How often do you recommend changing lancets?

Q: I change my lancet once a month. How often do you recommendchanging lancets?

A: In the early days of blood glucose self-monitoring, pricking the finger to get a“hanging drop” of blood often hurt and left a scar. This was because the procedurecreated a laceration, rather than a puncture. We’ve come a long way since then, withimproved spring-loaded devices, strips that require less blood and lancets that aresharper and usually coated with a lubricant. Lancets are now much more comfortable touse and less likely to cause a scar.

Today’s lancets are so good that they are commonly reused. The reasons to reuselancets are obvious: It’s cheaper and quicker not to have to change them each time; it’seasier not to carry extra lancets around; and, for some users, the lancets actually seemmore comfortable after being “broken in.”

Since the lancet goes into the subcutaneous space and is not being used intravenously,and since blood is flowing out of the body, sterility is generally not an issue. The rateof infections and injury from lancets is extremely low.

Many people, however, are not able to reuse lancets because they feel discomfortor they experience scarring if the lancet is not in optimal condition. Once a lancethas been used, its surface is rougher, the lubricant wears off and the point is duller.Any handling of the lancet, such as cleaning with alcohol, tends to worsen it. For theseindividuals, using a new lancet each time is well worthwhile.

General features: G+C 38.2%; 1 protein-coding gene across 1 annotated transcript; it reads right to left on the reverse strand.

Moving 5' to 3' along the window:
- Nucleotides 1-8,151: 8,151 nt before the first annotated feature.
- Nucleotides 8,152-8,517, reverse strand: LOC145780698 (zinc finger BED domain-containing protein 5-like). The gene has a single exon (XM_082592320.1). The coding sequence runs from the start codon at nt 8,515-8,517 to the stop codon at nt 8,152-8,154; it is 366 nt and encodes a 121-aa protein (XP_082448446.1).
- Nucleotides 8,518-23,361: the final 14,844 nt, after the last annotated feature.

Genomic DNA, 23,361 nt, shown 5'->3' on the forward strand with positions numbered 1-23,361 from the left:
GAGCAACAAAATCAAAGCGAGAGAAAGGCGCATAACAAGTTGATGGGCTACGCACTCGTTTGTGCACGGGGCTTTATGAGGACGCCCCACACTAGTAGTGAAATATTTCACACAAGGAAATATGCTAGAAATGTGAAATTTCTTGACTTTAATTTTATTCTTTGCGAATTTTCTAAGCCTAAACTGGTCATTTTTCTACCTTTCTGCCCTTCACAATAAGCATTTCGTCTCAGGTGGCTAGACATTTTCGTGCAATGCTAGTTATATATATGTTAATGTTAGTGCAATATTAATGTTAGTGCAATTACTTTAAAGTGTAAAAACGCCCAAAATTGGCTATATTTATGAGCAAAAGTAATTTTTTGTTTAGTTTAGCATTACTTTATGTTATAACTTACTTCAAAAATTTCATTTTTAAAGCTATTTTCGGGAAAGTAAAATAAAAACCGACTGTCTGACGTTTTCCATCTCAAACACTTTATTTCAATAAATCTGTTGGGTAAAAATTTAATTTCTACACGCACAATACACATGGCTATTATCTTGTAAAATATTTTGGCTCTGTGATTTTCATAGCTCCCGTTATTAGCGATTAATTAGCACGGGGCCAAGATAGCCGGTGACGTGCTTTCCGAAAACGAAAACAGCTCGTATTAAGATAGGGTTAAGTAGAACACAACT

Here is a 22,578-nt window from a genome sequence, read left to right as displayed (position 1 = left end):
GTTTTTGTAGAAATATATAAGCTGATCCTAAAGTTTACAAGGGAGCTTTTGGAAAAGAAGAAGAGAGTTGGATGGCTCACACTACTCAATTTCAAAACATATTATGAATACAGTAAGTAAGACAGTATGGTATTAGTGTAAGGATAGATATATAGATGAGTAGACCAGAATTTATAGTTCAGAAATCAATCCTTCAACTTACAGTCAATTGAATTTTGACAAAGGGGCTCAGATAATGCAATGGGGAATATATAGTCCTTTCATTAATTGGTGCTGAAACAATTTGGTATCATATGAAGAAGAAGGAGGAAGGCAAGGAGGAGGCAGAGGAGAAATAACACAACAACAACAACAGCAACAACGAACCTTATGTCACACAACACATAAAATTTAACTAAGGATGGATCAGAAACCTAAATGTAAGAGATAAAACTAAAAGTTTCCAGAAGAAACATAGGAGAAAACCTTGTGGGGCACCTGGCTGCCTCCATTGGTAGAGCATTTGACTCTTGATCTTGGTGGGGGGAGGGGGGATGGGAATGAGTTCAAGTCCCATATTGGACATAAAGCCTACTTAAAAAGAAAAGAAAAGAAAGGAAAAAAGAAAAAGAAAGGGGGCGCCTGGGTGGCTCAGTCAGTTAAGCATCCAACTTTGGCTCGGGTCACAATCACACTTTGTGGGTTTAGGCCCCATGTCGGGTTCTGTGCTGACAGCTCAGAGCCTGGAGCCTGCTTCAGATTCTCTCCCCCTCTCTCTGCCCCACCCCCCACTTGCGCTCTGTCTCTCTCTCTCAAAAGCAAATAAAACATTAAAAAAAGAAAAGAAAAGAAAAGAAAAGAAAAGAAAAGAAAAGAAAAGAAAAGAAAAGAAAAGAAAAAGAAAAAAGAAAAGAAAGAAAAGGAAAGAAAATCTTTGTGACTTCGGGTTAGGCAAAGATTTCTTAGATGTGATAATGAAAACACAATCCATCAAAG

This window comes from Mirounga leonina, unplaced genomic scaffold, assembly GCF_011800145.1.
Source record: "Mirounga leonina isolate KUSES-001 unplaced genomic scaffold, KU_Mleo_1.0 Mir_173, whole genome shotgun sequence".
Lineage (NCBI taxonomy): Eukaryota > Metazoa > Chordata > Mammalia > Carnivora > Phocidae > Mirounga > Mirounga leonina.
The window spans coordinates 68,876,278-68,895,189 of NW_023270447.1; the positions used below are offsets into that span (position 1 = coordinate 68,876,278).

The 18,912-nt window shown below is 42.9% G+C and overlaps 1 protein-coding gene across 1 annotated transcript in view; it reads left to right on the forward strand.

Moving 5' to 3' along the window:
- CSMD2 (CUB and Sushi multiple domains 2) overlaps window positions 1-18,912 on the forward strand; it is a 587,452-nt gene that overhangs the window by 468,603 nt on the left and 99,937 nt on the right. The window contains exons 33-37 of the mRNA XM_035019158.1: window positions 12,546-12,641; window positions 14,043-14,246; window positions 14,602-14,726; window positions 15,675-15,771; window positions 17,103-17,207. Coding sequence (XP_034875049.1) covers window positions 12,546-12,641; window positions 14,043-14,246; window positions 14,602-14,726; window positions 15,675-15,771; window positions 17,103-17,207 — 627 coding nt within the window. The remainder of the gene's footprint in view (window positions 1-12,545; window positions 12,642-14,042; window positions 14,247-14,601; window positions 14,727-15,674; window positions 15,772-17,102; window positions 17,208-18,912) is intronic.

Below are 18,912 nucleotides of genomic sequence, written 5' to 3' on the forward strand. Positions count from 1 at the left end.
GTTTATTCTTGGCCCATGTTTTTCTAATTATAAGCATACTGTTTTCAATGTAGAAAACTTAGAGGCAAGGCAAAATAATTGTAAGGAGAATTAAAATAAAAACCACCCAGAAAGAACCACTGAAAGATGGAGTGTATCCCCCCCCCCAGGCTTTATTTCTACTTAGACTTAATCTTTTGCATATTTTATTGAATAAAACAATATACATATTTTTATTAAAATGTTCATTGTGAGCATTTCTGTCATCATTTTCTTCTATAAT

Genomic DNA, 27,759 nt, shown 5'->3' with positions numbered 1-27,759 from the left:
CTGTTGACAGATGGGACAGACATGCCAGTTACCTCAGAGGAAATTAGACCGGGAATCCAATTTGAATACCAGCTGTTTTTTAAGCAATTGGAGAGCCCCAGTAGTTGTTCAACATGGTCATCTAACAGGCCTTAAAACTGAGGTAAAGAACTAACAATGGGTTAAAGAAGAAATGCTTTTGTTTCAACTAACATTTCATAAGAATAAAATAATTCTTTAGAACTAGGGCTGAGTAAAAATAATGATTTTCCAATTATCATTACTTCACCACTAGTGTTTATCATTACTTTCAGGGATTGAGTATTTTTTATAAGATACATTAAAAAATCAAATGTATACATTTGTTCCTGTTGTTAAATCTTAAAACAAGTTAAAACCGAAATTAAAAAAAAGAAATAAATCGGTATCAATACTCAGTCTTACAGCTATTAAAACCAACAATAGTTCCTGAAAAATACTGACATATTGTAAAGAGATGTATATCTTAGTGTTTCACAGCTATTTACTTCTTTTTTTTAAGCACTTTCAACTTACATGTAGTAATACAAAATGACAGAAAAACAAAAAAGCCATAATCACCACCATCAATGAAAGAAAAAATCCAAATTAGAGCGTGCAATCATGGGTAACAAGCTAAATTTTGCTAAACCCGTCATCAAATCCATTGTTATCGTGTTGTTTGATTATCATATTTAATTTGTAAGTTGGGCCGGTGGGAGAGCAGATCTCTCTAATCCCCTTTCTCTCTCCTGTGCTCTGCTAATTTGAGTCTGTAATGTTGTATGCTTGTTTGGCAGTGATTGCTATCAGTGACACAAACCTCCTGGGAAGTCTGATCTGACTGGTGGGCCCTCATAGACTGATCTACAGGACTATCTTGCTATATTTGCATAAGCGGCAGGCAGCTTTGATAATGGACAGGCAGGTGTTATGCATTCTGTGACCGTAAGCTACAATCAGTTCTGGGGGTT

My patients find out pretty quickly if they can reuse their lancets. I’m supportiveof any solutions that work and that are safe, especially if it leads to increased self-monitoringof blood glucose levels, which is necessary for them to make informeddecisions about insulin doses, meal planning and exercise scheduling.

Q: What do you tell your patientsabout reusing syringes?

A: The arguments for and against reuse of disposable needles, whether attached toinsulin syringes or to insulin pen cartridge-based systems, are similar to those forlancets. Insulin is injected subcutaneously, not intravenously. Therefore, cleanlinessrather than sterility is the requirement for safe injections. I am, however, concernedabout local skin trauma caused by a used needle that is less sharp and smooth than anew needle and that is no longer lubricated.

For those who use syringes with needles and insulin in a vial, the situation may bemore complex. While I am not aware of widespread reports of infections or otherdamage caused by reusing insulin syringes and needles, it is possible forinsulin in the vial to become contaminated. The potential for precipitation of insulin in the needle may also be a problem, especially if more than one type of insulin isused.

While I don’t necessarily advocate reusing disposables,I know that many of my patients have been successfulwith such cost-saving measures, which also happento be convenient. I encourage my patients to look for newapproaches to day-to-day management of diabetes, andtogether we learn what works best.